People familiar with the situation say Pelosi hasn’t tried to actively scotch Gillibrand’s candidacy -- but she’s made no secret she thinks the 42-year-old up-and-comer has been too aggressive about climbing the House leadership ladder.
Gov. David Paterson, who will tap Clinton’s replacement later this month, is well aware of Pelosi’s feelings and isn't eager to alienate the powerful speaker at a time when the state is asking for billions in federal aid, sources say. That said, he hasn't ruled anyone out.
“Nancy doesn’t like her, and that certainly can’t help Kirsten [in the Senate scramble],” said one New York Democrat with knowledge of the situation. “There’s real tension between the two when they are both in the same room. You can feel it.”
Gillibrand, a powerhouse fundraiser who unseated Republican John Sweeney in 2006, easily won re-election last year to her right-tilting district last year by embracing gun rights and fiscal frugality. Both Clinton and the state’s senior senator, Charles Schumer, think highly of Gillibrand -- though they deny reports that they pushed her for the job.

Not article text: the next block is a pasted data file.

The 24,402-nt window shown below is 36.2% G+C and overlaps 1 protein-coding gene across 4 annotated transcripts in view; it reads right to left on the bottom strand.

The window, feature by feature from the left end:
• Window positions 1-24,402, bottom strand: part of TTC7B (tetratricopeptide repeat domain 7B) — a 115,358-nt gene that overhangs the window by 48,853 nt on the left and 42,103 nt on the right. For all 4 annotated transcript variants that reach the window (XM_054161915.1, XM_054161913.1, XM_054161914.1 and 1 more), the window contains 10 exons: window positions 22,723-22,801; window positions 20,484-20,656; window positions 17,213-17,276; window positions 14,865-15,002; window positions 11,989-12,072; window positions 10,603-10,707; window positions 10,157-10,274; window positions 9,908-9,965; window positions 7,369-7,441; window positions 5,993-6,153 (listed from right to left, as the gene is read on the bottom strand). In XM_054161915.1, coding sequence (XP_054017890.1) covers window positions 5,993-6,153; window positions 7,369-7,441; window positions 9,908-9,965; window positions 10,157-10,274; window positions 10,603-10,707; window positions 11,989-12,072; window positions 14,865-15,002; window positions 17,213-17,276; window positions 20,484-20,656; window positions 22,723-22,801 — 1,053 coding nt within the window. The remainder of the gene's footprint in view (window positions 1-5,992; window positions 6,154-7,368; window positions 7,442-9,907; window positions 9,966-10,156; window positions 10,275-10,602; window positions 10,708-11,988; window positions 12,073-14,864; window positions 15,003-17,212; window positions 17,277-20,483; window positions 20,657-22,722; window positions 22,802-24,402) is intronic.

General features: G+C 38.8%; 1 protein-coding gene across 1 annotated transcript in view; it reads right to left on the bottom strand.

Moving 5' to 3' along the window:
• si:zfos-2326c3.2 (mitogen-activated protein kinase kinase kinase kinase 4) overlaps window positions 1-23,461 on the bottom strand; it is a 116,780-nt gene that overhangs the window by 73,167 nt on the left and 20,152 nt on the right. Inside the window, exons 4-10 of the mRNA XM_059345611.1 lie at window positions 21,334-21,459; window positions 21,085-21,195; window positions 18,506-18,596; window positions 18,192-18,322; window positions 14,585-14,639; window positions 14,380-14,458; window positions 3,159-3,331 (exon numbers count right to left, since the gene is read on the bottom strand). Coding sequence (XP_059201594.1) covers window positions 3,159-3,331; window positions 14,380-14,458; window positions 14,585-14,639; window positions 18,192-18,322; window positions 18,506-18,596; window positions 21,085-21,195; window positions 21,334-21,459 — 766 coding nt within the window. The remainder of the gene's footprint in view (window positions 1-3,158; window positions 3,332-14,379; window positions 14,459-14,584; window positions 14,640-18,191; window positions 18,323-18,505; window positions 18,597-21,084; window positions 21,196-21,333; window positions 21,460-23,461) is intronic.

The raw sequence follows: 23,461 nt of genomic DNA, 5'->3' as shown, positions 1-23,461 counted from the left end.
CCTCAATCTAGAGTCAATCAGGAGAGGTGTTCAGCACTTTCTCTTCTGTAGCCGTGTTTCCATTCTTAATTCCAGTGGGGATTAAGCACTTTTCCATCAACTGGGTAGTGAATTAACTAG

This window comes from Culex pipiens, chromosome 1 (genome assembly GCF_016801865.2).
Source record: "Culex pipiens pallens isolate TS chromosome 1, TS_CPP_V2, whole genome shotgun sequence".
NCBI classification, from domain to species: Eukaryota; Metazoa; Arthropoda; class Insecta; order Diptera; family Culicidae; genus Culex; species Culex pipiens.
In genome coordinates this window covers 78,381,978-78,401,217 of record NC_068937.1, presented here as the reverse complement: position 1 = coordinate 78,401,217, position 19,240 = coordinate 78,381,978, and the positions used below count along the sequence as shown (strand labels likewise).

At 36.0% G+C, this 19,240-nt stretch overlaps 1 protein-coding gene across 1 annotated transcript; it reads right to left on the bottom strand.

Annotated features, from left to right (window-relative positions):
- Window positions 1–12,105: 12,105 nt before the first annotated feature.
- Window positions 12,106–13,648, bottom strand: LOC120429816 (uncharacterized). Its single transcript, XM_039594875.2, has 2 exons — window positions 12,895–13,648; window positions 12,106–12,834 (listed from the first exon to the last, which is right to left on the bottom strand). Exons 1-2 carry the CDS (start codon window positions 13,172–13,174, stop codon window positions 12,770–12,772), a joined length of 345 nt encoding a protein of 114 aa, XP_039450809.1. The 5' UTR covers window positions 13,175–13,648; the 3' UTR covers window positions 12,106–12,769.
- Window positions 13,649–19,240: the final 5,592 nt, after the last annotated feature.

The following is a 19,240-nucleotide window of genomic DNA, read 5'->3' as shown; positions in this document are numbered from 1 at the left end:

She fits two of the main criteria for the Senate pick: She's a woman and she's from upstate, a region Paterson needs to win re-election.
Gillibrand’s big downside: If she was tapped, her seat would likely revert to GOP control.
Pelosi and Gillibrand have never enjoyed good personal chemistry -- and the speaker was less than thrilled Gillibrand bucked leadership by voted against the $700 billion bank bailout.
But the real trouble began, sources say, when Gillibrand met with Pelosi late last year in an attempt to take a House Ways and Means slot vacated by a retiring upstate Democrat.
Pelosi, a stickler for protocol and dues-paying, “brushed her back,” a Congressional aide says. And the speaker became more ticked off when she learned that Gillibrand had been discussing the appointment with other members of the state delegation.
“The feeling was that Kirsten was going behind her back,” said one House member -- an assertion Gillibrand allies vehemently deny.
Pelosi eventually appointed Buffalo Rep. Brian Higgins, who had more seniority, for the vacancy on the recommendation of the state’s dean, Ways and Means chairman Charlie Rangel – one of Paterson’s political mentors.